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On what Mayor Elizabeth Tisdahl declared “Melissa Wynne Day,” complete with framed proclamation in honor of the Third-Ward alderman’s efforts to successfully encourage Trader Joe’s to open in Evanston, Council dealt with few issues regarding any new economic development in the City. Instead, audits, bikes, the ever-argued-over library and arrest-booking fees were highlights.

Council voted to retain auditor Baker Tilly for another four years, despite the fact that keeping the same auditor for eight years running is questionable as far as “best practices” go. Assistant City Manager Marty Lyons noted several factors that led to the re-selection of Baker Tilly over others: first, a short fiscal year; second, an expected change in accounting software; third, a rotation in Baker Tilly staff assigned to Evanston; and fourth, the fact that the second-choice respondent had no cities the size of Evanston on its client roster.

Alderman Ann Rainey, 8th Ward, first questioned best practices, then said, “I just think eight years is a long time for an auditor. … I understand why we’re using them… but I think eight years is a long time.”

City Manager Wally Bobkiewicz placed the onus on the City more than on the auditor, saying staff engagement was key. Staff should ask the auditors to take a different look at processes and the books. Regardless, he said, eight years is the limit: “At the end of this period, we have to find a new auditor. Eight years is the absolute max.”

Council accepted staff’s year-end financial report, with a little praise from the Administration and Public Works committee. Ald. Rainey praised Mr. Lyons, interim finance manager Louis Gergits and management analyst Brandon Dieter. She said, “There was something a little different here and I think you did a great job. It was easier to read, … a lot friendlier, and it made a lot of sense.” The report can be found at http://www.cityofevanston.org/assets/CAFR%20FY10-11.pdf.

A pilot project for a bike corral in front of the Evanston Athletic Club failed to get the support of the Administrative and Public Works Committee despite general approval of the concept. The committee acknowledged the problem: Bikes latched to parking meters at times obstruct the sidewalks, and there are no or very few bike racks within a block of the EAC. The corral concept was held up over concerns about loss of parking revenue, EAC contribution and location.

The corral would take up two parking spaces in order to provide room for 12 to 14 bikes, said Suzette Robinson, director of Public Works. She estimated the loss of revenue would be about $6,000 a year.

When told that EAC had not been approached for a contribution to offset the revenue loss, Alderman Coleen Burrus, 9th Ward, said, “I can’t understand why we didn’t ask that question.” She then asked why the corral could not be moved slightly south into an area where there is no current parking, directly in front of the Second Baptist Church.

Ms. Robinson noted three reasons that that space would not be a good location for the bike corral: First, there is a fire hydrant on the corner. Second, the area is necessary as a turning radius for trucks exiting the alley. Third, hearses occupy the space when the church holds a funeral, and on Sundays some congregants are dropped off there on their way in to church. The pilot project stalled.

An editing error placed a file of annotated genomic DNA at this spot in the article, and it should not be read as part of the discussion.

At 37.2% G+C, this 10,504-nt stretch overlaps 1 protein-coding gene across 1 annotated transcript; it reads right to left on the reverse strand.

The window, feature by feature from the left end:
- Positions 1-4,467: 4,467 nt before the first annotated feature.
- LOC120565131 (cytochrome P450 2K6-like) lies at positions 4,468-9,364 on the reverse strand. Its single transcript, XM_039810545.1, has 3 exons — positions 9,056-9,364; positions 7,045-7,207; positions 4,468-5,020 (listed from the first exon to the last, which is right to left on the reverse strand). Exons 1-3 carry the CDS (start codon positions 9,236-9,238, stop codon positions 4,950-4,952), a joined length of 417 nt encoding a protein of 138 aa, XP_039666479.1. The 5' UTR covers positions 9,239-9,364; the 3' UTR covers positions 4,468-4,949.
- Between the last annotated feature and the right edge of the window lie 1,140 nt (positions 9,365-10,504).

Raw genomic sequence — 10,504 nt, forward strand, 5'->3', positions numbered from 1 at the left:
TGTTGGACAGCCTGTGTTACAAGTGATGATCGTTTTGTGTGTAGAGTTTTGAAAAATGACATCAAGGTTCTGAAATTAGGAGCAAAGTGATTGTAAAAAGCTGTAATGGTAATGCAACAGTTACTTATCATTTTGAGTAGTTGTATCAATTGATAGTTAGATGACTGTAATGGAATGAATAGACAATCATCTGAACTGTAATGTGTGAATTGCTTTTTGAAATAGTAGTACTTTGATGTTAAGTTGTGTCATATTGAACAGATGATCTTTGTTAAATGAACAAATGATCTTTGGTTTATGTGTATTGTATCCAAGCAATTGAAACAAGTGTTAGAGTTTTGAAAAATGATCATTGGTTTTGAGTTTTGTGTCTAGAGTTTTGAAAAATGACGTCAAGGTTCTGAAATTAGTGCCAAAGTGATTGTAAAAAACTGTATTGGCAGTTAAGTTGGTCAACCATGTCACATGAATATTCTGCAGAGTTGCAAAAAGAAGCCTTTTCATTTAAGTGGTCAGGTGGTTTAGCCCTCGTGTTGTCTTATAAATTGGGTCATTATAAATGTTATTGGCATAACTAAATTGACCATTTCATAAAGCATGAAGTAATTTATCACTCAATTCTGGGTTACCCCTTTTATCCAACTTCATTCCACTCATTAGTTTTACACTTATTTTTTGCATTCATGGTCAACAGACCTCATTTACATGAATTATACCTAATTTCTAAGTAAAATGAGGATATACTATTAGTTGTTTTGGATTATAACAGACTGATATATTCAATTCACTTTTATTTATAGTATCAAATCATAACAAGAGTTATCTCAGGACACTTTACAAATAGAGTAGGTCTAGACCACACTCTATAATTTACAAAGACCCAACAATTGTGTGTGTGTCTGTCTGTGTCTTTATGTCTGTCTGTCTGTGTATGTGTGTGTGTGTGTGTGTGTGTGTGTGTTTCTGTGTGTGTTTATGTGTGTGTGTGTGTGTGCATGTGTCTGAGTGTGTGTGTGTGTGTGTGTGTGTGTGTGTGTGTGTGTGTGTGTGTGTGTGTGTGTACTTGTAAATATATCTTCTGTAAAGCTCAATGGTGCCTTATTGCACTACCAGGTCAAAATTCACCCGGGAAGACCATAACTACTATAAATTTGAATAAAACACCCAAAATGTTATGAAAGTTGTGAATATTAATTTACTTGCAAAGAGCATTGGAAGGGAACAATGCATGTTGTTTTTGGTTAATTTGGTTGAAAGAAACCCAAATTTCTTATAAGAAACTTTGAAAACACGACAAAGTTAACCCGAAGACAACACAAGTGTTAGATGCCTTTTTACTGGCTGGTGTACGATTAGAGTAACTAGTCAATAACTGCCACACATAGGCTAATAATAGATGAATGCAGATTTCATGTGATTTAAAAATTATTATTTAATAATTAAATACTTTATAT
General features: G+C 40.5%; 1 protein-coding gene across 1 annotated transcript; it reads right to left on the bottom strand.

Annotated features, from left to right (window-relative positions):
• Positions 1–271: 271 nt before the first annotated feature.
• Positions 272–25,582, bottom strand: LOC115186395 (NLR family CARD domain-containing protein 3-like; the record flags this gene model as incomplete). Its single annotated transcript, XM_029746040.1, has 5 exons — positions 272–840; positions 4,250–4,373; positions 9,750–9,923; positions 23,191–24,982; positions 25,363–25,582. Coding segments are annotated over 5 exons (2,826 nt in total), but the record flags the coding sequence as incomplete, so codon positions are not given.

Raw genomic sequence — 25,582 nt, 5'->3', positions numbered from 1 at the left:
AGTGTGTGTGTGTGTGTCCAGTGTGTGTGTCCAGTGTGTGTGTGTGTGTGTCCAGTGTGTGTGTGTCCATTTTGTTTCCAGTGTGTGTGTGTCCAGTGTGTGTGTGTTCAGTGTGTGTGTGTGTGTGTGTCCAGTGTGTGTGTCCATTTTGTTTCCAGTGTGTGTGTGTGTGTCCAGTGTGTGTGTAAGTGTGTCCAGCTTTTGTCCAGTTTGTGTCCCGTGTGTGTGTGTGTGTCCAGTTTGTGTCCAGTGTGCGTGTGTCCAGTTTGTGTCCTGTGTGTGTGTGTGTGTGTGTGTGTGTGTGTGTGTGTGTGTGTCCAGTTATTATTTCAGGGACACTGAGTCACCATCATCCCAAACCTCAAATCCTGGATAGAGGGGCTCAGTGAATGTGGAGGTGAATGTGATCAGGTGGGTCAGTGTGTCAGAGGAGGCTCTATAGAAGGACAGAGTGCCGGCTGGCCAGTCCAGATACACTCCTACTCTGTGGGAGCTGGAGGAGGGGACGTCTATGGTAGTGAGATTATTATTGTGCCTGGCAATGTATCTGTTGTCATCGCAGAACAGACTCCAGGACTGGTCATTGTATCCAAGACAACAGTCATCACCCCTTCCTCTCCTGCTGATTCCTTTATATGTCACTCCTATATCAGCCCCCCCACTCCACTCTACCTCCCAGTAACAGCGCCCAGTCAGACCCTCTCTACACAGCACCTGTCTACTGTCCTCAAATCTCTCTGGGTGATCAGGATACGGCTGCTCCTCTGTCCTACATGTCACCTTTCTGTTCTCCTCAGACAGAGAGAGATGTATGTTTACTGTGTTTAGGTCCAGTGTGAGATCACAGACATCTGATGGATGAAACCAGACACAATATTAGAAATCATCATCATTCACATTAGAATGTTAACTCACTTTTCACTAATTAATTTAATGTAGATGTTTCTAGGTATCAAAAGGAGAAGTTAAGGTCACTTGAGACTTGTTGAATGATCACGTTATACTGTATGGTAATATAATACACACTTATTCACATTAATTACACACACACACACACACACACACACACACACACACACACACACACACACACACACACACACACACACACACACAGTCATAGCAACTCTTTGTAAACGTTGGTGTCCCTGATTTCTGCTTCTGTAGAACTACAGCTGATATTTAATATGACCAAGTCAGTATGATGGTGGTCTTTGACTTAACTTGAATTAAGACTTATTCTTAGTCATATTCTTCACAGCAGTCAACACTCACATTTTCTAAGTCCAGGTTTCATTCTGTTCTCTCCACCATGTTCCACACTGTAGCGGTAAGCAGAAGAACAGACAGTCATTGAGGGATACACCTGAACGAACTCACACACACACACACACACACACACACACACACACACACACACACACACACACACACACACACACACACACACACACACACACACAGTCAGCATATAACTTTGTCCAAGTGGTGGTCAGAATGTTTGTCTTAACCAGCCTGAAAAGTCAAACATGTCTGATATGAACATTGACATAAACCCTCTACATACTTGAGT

A request by Ald. Rainey that the police department assess a “booking fee” of $30 against offenders fell flat with Chief of Police Richard Eddington. “This is a unique clientele we’re talking about,” he said. “The type of individual being booked is not the type likely to pay such a fee unless ordered to by a Skokie judge.” The Chief’s memo noted that only 25 percent of curfew tickets are paid now, and other collection rates are similarly poor. One exception was cellphone usage tickets, a fact Alderman Jane Grover, 7th Ward, seized upon.

“I’m taking up some time to point out the high collection rate on cellphone tickets,” she said. Offenders know it is wrong and they should not have been talking while driving, she added, and therefore they pay.

“I have another theory,” said Ald. Rainey. Tickets go primarily to upper-middle-class offenders who can afford to pay the fine, she said.

Finally, the Library Board’s autonomy from the City Council’s budgetary restrictions reached completion, but not without a close call. Two weeks ago, the measure was introduced easily by a 7-1 vote. The final vote, though, was 5-4, with Alderman Donald Wilson, 4th Ward, joining Aldermen Holmes, Rainey and Burrus. While state law provides for separate taxation by an unelected library board, aldermen were still uncomfortable with the concept. “This is another example of a Springfield mandate that doesn’t make sense in its implementation,” Ald. Wilson told the RoundTable in a separate interview.

Ald. Rainey said the close vote, 5-4, should give everyone pause. “This is a huge change,” she said. “I think the City Manager should reconsider.” For now, the Library Board controls its own budget – and levies taxes to set its revenue stream.